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Climbing Mount Kinabalu

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On the UNESCO list, is the 4095-metre-high Mount Kinabalu, which is praised by nature lovers for its thousands of animal and plant species that can be found at different altitudes. It is one of the safest and easiest to manage peaks in the world, provided you are fit and healthy. But make no mistake! The climb remains tough and is actually impossible for people with physical disabilities. By the way, whether you climb this highest mountain in Malaysia or not (or not the whole way up), Kinabalu is worth a visit! There are many walks to do in the area.

Climbing Mount Kinabalu

It takes the average mountaineer two days to climb and descend the mountain. You can choose between two different trails to the 3300-metre-high base camp of Panalaban:

Summit trail, the least difficult of the two

This trail starts at the Timpohon Gate near the head office of Kinabalu Park at 1800 metres’ altitude. On the way to Panalaban there are several shelters (pondoks). The hike from Timpohon Gate to base camp takes about 6 to 8 hours.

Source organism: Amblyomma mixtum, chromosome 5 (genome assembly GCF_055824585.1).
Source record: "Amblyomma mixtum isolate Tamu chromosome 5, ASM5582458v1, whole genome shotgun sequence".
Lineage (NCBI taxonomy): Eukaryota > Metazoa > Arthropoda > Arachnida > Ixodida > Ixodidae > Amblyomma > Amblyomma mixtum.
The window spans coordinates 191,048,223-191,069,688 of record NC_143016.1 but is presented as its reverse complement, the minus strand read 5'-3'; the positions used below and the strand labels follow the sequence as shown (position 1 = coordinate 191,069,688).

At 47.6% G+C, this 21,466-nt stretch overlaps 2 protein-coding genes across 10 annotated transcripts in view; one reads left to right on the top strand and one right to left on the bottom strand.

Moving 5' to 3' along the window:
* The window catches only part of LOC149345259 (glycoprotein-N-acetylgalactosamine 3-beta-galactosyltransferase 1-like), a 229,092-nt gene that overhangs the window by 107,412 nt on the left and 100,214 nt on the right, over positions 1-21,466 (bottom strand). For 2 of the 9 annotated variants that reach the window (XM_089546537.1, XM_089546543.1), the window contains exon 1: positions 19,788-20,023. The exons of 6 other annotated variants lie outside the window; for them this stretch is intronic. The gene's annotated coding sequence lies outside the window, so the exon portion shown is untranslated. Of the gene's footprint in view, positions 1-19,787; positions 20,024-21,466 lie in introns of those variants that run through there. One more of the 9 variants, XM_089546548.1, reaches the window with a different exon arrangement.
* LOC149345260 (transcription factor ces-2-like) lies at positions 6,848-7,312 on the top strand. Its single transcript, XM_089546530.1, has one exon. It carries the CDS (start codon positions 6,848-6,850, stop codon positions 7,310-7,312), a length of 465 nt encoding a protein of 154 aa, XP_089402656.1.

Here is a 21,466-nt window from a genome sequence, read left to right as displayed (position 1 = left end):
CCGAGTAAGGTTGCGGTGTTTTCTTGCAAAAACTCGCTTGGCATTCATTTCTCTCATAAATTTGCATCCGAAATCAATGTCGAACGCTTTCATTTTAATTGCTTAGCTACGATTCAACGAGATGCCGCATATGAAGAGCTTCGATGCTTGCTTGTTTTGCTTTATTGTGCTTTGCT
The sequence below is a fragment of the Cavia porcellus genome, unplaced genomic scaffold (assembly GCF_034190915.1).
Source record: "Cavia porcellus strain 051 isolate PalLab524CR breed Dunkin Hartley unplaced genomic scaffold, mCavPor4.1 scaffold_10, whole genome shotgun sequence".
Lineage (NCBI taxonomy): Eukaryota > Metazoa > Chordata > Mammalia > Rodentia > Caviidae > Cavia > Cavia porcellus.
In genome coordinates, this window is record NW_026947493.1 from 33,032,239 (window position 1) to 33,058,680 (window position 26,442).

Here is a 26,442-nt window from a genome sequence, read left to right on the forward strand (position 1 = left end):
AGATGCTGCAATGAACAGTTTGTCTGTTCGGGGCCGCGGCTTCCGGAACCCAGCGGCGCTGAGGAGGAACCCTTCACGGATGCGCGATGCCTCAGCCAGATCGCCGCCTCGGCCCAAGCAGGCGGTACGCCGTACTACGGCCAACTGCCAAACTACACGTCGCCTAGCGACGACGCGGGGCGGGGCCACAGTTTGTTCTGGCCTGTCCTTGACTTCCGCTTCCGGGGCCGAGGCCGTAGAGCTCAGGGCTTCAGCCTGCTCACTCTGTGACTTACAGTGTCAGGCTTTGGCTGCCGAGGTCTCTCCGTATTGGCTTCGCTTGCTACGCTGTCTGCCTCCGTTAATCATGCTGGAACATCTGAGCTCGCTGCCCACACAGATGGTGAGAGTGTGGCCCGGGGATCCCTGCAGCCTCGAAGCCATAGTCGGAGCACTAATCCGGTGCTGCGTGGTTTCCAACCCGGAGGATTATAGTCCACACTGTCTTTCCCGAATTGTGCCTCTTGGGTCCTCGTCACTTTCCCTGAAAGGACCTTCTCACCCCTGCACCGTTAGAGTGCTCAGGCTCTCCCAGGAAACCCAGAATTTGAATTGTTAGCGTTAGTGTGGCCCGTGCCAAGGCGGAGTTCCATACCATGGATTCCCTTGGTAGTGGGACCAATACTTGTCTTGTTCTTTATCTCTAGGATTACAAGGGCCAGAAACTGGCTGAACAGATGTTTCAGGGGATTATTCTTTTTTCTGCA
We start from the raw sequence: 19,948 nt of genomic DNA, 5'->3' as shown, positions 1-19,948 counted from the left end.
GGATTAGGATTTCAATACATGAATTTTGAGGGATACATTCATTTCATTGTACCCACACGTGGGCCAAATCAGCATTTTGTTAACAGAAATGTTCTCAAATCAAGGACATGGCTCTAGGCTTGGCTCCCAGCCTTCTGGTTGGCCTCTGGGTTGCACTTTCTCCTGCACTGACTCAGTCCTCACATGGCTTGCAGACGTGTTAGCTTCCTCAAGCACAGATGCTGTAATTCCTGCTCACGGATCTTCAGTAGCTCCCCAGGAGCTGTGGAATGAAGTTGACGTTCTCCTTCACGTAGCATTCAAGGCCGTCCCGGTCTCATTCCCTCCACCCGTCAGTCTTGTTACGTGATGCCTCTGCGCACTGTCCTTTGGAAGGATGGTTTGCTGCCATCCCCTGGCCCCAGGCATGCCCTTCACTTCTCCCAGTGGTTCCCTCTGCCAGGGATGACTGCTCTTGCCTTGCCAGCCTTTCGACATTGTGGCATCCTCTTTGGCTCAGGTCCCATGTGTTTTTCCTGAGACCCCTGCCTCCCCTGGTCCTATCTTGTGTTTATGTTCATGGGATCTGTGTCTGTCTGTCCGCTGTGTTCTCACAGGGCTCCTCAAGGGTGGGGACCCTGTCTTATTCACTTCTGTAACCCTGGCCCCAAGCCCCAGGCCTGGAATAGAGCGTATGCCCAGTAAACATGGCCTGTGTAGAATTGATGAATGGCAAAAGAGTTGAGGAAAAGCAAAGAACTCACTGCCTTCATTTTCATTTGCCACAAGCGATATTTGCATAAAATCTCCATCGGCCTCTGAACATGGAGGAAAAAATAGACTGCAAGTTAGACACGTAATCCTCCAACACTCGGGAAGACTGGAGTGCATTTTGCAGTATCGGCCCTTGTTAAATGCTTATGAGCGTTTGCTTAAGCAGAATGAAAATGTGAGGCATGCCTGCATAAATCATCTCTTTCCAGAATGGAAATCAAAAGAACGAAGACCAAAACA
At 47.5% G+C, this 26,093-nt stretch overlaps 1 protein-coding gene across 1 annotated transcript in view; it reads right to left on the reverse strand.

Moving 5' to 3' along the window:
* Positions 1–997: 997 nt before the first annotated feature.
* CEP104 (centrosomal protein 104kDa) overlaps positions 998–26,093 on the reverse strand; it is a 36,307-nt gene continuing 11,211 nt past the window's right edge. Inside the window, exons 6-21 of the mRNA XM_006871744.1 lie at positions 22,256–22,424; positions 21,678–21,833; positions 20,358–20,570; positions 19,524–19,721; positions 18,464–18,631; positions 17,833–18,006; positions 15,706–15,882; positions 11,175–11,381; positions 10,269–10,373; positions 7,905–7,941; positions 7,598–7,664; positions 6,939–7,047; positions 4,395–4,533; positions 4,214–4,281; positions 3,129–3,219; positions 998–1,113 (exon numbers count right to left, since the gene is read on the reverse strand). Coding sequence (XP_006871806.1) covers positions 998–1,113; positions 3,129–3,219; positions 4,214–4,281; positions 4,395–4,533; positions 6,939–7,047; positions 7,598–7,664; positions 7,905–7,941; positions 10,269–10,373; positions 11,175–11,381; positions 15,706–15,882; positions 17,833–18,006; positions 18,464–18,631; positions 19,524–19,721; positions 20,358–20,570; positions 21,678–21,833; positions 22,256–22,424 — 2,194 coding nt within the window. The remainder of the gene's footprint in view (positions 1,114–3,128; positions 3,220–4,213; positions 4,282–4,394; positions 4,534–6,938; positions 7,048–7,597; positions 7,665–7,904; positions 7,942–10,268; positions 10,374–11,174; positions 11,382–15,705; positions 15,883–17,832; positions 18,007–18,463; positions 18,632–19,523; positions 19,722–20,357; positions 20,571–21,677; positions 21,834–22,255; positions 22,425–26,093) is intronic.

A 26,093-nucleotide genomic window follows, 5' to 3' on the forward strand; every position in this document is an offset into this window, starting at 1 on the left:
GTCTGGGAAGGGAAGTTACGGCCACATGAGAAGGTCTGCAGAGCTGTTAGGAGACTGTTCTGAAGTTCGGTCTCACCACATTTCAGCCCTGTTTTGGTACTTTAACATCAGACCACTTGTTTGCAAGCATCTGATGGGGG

The Mesilau trail, for the fitter, more adventurous mountaineer

This trail starts at the Mesilau Nature Resort 15 kilometres from the park’s headquarters. The trail is quite steep and especially during the rainy season can be pretty slippery. This trail is more for the (amateur) biologists who want to experience more of the mountain’s ecology.

The last part of the trip, namely from base camp to the top of Mount Kinabalu, usually starts around two o’clock the next morning and lasts between four and five hours. Because it can be cold at that altitude at that time, and because you have to hold on to a rope during the climb, good gloves are an absolute necessity.

To climb the mountain a guide and some permits are required. Arrange this well in advance through a travel agent because only 75 people per day are allowed to start the climb!

More information about the various guided multi-day tours is available on the website of the Mount Kinabalu Official Climb & Booking Information Centre.